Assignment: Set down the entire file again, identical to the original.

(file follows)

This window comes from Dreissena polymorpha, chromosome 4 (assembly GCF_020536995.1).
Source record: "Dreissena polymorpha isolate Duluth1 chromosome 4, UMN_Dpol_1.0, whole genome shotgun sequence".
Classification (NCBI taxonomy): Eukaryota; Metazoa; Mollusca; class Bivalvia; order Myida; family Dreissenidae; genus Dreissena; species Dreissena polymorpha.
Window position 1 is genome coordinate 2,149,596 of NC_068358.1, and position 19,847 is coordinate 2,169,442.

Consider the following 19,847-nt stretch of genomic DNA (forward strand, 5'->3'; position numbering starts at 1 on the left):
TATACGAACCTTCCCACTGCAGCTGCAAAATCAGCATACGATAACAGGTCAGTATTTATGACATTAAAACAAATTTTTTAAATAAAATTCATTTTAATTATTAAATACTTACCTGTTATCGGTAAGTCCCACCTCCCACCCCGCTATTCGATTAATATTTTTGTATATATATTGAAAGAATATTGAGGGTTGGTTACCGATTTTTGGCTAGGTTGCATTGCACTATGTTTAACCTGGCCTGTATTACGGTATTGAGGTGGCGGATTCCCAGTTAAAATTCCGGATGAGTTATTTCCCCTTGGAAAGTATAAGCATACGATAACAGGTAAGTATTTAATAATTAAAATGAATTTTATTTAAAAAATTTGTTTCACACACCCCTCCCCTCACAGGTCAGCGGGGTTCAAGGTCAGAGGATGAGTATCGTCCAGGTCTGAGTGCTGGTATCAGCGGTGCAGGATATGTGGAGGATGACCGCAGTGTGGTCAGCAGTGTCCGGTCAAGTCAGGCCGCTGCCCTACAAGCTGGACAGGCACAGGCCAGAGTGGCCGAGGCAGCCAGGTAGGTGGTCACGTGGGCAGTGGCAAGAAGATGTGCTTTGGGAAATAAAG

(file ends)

This window comes from Dreissena polymorpha, chromosome 4 (assembly GCF_020536995.1).
Source record: "Dreissena polymorpha isolate Duluth1 chromosome 4, UMN_Dpol_1.0, whole genome shotgun sequence".
Classification (NCBI taxonomy): Eukaryota; Metazoa; Mollusca; class Bivalvia; order Myida; family Dreissenidae; genus Dreissena; species Dreissena polymorpha.
Window position 1 is genome coordinate 2,149,596 of NC_068358.1, and position 19,847 is coordinate 2,169,442.

Consider the following 19,847-nt stretch of genomic DNA (forward strand, 5'->3'; position numbering starts at 1 on the left):
TATACGAACCTTCCCACTGCAGCTGCAAAATCAGCATACGATAACAGGTCAGTATTTATGACATTAAAACAAATTTTTTAAATAAAATTCATTTTAATTATTAAATACTTACCTGTTATCGGTAAGTCCCACCTCCCACCCCGCTATTCGATTAATATTTTTGTATATATATTGAAAGAATATTGAGGGTTGGTTACCGATTTTTGGCTAGGTTGCATTGCACTATGTTTAACCTGGCCTGTATTACGGTATTGAGGTGGCGGATTCCCAGTTAAAATTCCGGATGAGTTATTTCCCCTTGGAAAGTATAAGCATACGATAACAGGTAAGTATTTAATAATTAAAATGAATTTTATTTAAAAAATTTGTTTCACACACCCCTCCCCTCACAGGTCAGCGGGGTTCAAGGTCAGAGGATGAGTATCGTCCAGGTCTGAGTGCTGGTATCAGCGGTGCAGGATATGTGGAGGATGACCGCAGTGTGGTCAGCAGTGTCCGGTCAAGTCAGGCCGCTGCCCTACAAGCTGGACAGGCACAGGCCAGAGTGGCCGAGGCAGCCAGGTAGGTGGTCACGTGGGCAGTGGCAAGAAGATGTGCTTTGGGAAATAAAG